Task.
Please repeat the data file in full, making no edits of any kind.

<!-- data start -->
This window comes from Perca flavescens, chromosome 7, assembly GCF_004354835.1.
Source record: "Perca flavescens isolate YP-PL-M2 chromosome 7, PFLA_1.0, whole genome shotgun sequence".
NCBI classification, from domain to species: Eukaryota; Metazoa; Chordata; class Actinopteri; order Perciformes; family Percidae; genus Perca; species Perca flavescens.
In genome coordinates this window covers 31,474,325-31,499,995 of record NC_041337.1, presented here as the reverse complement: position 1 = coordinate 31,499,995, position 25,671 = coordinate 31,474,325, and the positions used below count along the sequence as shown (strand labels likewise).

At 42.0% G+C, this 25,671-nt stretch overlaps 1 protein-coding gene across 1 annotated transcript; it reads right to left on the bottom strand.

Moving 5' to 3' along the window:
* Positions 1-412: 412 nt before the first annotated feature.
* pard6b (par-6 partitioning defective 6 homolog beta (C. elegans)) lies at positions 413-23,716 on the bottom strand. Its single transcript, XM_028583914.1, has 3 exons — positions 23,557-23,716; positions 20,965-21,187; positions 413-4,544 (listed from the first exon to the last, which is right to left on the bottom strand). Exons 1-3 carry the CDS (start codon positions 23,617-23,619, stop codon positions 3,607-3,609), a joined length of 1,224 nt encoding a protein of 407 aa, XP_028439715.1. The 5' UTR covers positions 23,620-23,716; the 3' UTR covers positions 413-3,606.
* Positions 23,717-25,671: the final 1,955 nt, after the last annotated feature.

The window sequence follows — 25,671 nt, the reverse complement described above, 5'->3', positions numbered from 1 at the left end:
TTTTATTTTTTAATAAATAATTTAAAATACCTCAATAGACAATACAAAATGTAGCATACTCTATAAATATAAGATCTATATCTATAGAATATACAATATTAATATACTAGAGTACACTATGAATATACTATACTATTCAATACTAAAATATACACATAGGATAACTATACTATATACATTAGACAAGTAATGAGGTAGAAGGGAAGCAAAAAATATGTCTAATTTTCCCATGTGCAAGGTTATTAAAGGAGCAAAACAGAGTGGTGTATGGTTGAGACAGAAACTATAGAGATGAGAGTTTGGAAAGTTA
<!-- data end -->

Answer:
This window comes from Perca flavescens, chromosome 7, assembly GCF_004354835.1.
Source record: "Perca flavescens isolate YP-PL-M2 chromosome 7, PFLA_1.0, whole genome shotgun sequence".
NCBI classification, from domain to species: Eukaryota; Metazoa; Chordata; class Actinopteri; order Perciformes; family Percidae; genus Perca; species Perca flavescens.
In genome coordinates this window covers 31,474,325-31,499,995 of record NC_041337.1, presented here as the reverse complement: position 1 = coordinate 31,499,995, position 25,671 = coordinate 31,474,325, and the positions used below count along the sequence as shown (strand labels likewise).

At 42.0% G+C, this 25,671-nt stretch overlaps 1 protein-coding gene across 1 annotated transcript; it reads right to left on the bottom strand.

Moving 5' to 3' along the window:
* Positions 1-412: 412 nt before the first annotated feature.
* pard6b (par-6 partitioning defective 6 homolog beta (C. elegans)) lies at positions 413-23,716 on the bottom strand. Its single transcript, XM_028583914.1, has 3 exons — positions 23,557-23,716; positions 20,965-21,187; positions 413-4,544 (listed from the first exon to the last, which is right to left on the bottom strand). Exons 1-3 carry the CDS (start codon positions 23,617-23,619, stop codon positions 3,607-3,609), a joined length of 1,224 nt encoding a protein of 407 aa, XP_028439715.1. The 5' UTR covers positions 23,620-23,716; the 3' UTR covers positions 413-3,606.
* Positions 23,717-25,671: the final 1,955 nt, after the last annotated feature.

The window sequence follows — 25,671 nt, the reverse complement described above, 5'->3', positions numbered from 1 at the left end:
TTTTATTTTTTAATAAATAATTTAAAATACCTCAATAGACAATACAAAATGTAGCATACTCTATAAATATAAGATCTATATCTATAGAATATACAATATTAATATACTAGAGTACACTATGAATATACTATACTATTCAATACTAAAATATACACATAGGATAACTATACTATATACATTAGACAAGTAATGAGGTAGAAGGGAAGCAAAAAATATGTCTAATTTTCCCATGTGCAAGGTTATTAAAGGAGCAAAACAGAGTGGTGTATGGTTGAGACAGAAACTATAGAGATGAGAGTTTGGAAAGTTA